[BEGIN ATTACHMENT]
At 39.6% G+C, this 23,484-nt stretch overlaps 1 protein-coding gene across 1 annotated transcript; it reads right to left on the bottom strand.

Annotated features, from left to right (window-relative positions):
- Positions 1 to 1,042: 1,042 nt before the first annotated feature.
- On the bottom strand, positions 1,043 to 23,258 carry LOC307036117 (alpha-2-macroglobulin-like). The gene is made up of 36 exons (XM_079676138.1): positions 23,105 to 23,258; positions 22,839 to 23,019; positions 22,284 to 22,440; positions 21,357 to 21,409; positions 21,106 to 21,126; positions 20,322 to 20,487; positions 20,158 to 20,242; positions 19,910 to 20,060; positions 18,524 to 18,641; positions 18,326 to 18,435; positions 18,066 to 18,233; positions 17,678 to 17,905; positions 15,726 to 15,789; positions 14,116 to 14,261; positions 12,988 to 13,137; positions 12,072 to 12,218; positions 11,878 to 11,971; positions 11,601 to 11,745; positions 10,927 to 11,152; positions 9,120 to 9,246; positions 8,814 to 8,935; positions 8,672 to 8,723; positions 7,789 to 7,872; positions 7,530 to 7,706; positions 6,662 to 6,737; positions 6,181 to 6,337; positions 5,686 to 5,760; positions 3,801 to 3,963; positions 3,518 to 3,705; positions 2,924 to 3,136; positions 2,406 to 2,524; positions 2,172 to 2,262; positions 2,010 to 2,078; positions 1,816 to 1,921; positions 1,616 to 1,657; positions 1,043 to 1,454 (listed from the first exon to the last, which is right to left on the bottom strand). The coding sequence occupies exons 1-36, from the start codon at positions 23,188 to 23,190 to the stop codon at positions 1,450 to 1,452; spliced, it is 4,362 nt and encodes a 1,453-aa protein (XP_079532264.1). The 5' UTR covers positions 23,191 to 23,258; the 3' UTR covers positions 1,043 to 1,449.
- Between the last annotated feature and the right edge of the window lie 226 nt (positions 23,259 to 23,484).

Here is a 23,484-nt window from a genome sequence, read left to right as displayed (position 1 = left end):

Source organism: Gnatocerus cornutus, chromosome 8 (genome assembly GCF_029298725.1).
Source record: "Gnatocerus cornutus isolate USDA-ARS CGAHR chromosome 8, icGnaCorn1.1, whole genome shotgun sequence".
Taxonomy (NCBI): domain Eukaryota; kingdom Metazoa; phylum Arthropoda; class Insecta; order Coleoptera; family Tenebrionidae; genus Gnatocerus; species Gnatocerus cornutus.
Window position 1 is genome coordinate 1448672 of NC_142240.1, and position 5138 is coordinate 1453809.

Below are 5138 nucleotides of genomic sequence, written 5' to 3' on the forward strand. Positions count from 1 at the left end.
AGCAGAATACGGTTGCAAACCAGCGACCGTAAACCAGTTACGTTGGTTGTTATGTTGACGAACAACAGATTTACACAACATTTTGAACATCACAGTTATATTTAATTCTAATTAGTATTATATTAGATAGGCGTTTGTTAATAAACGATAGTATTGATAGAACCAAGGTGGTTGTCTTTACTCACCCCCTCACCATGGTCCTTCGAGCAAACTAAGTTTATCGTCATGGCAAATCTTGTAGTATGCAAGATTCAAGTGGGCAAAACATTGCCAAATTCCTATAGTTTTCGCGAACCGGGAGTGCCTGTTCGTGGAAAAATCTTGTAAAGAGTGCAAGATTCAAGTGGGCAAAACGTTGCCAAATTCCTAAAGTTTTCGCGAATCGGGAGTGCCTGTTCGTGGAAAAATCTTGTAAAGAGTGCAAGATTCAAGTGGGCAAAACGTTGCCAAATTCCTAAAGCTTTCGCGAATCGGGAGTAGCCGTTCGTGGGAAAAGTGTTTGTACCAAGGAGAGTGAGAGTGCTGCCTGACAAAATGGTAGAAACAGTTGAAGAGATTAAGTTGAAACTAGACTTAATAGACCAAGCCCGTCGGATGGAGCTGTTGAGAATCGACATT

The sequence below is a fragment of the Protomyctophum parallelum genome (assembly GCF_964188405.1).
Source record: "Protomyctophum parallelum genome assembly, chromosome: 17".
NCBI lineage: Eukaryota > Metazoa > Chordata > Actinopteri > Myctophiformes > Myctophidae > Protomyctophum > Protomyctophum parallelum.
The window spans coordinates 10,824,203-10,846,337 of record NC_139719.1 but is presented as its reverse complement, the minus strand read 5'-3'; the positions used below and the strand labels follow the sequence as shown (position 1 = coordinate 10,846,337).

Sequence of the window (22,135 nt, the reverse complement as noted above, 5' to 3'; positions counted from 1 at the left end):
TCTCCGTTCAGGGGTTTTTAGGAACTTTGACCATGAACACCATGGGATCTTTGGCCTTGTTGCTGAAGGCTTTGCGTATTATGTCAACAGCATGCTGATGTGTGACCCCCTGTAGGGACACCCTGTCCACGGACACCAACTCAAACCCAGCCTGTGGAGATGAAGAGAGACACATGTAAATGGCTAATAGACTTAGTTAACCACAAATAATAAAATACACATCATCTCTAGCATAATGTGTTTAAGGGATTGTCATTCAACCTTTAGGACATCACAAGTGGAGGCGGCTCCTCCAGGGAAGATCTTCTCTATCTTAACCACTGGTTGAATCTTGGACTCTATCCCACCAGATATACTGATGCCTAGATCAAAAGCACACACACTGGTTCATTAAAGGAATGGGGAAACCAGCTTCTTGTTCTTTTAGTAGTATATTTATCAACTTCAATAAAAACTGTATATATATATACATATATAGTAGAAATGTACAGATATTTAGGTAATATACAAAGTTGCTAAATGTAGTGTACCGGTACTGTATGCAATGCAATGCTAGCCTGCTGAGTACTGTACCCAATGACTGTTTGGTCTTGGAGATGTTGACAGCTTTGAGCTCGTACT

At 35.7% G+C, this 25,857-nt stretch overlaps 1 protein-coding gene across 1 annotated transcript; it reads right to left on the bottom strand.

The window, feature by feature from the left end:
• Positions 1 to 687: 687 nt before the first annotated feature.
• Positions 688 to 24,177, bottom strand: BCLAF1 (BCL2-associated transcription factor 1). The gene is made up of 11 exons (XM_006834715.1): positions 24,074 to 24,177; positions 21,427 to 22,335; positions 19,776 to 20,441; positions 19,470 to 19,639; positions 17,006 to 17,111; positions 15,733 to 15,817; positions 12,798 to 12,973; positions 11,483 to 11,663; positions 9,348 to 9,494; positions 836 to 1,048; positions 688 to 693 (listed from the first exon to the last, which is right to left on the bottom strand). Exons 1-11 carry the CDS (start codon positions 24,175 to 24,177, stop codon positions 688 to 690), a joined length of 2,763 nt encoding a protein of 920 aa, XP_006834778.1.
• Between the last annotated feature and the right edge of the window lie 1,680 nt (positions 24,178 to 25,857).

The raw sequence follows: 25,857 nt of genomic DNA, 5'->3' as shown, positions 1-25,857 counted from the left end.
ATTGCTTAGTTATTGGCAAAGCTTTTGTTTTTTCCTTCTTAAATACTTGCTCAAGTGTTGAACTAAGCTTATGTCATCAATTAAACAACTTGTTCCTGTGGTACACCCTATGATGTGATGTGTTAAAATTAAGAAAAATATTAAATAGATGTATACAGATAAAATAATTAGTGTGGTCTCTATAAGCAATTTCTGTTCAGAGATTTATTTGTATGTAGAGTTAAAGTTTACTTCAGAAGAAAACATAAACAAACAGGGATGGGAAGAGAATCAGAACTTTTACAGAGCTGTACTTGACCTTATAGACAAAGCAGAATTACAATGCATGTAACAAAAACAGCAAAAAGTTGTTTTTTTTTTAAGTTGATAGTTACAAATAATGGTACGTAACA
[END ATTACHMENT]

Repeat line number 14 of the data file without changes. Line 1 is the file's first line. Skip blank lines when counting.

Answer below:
Source record: "Protomyctophum parallelum genome assembly, chromosome: 17".